By Philippa Kiraly
The Seattle Symphony began its Beethoven and Wine series and its annual season at Benaroya Hall on a high note, with the Seattle Symphony debut of violinist Augustin Hadelich playing Beethoven’s Violin Concerto, and the world premiere of a fine little work by Augusta Read Thomas.
Her composition was the first to be performed of eighteen commissioned from contemporary composers by Agnes Gund and Charles Simonyi to mark the farewell season of artistic director Gerard Schwarz. The list of composers, all working in this country, is a Who’s Who of today’s most respected names in the field Their works will be performed at concerts throughout the season, and this first one will be heard again in each of the remaining Beethoven and Wine concerts, tonight (Thursday) and tomorrow.
Read Thomas describes her five-minute “Of Paradise and Light” as a soulful work of reflection, “as though a sliver of paradise and light came down to shine upon a garden of colorful flowers.” So often a description like this leaves the listener, on hearing the work, wondering just what the composer meant. Not so here. She has captured her words in sound.
There is an unhurried sense about it. It’s peaceful, and the harmonies are open and sunny. I was reminded of Copland, both his harmonic and structural style, yet this well-organized work is not at all derivative and there are sections of close harmony as well. It’s a lovely piece with which to say goodbye, leaving optimism and warmth in its wake.
Chamber music devotees have been able to hear violinist Augustin Hadelich playing with colleagues at the Seattle Chamber Music Society’s Summer Festival the last two summers, but this was his debut with the Seattle Symphony.
This was not your usual interpretation of a very well known concerto. A musician’s musician who plays a 1683 Stradivarius, Hadelich seems to have thought through every note and every phrase and their place in the arc of the work, and come to a fresh view. His tone is clear, silvery and warm, sometimes no bigger than a spider’s thread, but like that thread, strong and purposeful at the same time and exquisitely sweet. He draws the sound out of the violin so that it is never pushed, yet there is plenty of emphasis where needed. His violin sings like a nightingale.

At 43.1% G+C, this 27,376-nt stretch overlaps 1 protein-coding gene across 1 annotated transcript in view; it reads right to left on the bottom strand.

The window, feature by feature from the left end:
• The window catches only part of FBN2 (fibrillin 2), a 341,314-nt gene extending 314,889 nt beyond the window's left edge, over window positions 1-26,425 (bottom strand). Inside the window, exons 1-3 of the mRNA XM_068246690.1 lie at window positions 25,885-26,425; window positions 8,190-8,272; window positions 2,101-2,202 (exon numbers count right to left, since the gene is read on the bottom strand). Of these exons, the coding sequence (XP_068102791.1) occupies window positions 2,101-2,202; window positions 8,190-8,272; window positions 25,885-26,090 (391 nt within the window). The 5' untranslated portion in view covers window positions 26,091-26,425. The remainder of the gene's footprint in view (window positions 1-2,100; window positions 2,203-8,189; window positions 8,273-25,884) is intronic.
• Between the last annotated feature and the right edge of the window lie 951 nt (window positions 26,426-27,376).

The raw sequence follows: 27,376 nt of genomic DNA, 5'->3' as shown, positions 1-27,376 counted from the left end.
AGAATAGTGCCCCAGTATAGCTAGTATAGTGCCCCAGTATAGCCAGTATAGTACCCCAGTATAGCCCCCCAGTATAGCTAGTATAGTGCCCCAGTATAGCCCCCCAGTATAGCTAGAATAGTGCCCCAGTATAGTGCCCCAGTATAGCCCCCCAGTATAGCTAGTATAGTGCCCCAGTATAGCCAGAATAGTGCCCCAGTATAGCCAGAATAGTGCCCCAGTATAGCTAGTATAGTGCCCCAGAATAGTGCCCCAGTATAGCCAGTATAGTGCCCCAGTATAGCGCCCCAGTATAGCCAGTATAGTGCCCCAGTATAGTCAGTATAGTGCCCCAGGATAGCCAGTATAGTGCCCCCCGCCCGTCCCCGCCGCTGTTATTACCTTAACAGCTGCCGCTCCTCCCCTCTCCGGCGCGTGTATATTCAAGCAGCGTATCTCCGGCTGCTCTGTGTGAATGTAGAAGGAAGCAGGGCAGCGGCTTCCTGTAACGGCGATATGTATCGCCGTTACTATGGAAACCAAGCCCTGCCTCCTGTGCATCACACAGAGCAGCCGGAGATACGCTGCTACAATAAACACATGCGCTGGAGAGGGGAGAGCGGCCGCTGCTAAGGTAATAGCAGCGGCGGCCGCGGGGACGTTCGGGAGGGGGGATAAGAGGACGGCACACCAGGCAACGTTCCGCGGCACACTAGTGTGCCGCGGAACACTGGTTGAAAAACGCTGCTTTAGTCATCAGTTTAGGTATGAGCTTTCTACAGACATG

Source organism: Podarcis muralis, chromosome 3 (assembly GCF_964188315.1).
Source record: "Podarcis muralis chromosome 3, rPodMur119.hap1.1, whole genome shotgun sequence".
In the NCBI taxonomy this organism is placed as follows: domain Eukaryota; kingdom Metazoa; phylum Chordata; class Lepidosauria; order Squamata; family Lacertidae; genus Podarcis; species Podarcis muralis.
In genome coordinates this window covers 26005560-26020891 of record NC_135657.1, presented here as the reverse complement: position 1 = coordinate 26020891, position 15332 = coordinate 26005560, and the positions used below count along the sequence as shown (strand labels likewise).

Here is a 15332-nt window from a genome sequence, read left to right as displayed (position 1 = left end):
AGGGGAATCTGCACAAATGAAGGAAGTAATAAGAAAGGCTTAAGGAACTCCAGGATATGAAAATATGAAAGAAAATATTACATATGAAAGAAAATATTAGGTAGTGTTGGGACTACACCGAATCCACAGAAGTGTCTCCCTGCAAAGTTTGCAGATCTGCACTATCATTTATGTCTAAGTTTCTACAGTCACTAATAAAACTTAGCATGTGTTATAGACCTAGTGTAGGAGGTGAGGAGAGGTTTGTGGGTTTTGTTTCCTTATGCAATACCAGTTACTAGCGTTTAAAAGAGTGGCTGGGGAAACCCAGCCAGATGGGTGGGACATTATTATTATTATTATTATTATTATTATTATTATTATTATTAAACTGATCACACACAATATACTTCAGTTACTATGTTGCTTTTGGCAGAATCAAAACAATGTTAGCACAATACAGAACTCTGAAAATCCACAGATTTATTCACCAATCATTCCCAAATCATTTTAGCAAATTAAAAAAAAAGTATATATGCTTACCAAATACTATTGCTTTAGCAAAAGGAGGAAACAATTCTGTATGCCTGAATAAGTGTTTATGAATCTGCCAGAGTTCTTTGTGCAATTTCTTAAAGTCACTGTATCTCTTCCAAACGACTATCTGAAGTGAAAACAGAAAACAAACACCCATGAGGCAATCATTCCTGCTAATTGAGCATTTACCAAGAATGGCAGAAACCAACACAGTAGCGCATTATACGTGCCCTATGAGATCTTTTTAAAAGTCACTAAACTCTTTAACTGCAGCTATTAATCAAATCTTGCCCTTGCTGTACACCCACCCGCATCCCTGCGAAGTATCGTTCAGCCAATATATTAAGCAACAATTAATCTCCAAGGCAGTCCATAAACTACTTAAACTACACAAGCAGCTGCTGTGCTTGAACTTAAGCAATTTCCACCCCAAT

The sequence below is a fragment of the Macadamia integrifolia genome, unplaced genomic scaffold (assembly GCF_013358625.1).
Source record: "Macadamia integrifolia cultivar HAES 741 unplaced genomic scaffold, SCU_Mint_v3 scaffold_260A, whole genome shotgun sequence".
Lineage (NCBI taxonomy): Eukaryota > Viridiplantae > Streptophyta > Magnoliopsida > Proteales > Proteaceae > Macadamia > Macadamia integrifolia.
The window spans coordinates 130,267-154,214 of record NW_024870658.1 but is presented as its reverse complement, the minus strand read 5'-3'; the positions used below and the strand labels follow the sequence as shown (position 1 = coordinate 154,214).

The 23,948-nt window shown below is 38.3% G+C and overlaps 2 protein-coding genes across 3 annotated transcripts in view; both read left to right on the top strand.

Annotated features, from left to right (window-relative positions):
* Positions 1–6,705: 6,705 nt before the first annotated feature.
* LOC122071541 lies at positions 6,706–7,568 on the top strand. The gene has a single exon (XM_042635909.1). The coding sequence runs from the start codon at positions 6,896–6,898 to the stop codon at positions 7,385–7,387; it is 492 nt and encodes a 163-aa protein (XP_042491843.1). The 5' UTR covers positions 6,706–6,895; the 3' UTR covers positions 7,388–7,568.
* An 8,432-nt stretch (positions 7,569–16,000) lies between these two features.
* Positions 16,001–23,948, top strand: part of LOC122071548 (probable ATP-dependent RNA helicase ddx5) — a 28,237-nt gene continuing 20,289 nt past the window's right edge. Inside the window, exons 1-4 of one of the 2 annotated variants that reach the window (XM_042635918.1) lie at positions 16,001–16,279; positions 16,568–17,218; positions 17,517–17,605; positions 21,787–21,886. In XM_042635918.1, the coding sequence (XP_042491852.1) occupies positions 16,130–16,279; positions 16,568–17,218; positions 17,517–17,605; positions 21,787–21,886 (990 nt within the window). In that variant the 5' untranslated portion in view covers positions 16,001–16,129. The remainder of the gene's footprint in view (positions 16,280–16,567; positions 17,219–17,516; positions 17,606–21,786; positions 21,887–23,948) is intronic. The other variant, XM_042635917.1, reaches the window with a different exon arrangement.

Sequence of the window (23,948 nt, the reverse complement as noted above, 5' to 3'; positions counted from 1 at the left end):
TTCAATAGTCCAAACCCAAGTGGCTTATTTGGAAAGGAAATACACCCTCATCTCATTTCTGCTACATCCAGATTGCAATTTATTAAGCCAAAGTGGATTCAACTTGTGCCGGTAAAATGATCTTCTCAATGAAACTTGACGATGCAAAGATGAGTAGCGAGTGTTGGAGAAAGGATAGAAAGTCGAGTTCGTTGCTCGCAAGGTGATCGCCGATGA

Schwarz and the orchestra gave him excellent accompaniment. While not loud, Hadelich’s tone cut through easily, but at the same time Schwarz took care not to allow the orchestra to obscure any of Hadelich’s playing. When it was the orchestra alone, Schwarz allowed an appropriately wider dynamic contrast.
The audience was nothing short of enthralled. You could have heard a pin drop, and at the end when the audience surged to its feet there were roars of approval from all parts of the house which lasted through three bows until he played an encore; Paganini’s Caprice No. 17, with all its fireworks and requiring a formidable technique, but still with that light silvery tone.
Twenty-six this year, Hadelich’s technique is all the more amazing since at age fifteen he was badly burned over his upper body, face and bow arm, requiring 20 surgeries and a protracted convalescence, but in two years he was back playing. However, perhaps that difficult time may have given him an unusual depth of musical insight for his age.
In between these two works in this concert without intermission came sections from Beethoven’s “Creatures of Prometheus,” notable for Schwarz’s relaxed music making, a far cry from the frenzied style we were seeing at the end of the last season. The orchestra played well if not always totally together and the result was a fresh-sounding performance.
Beethoven and Wine Series: Thursday 9/9 and Friday 9/10 at Benaroya Hall at 7.30. Tickets $9-69 at 206-215-4747 or seattlesymphony.org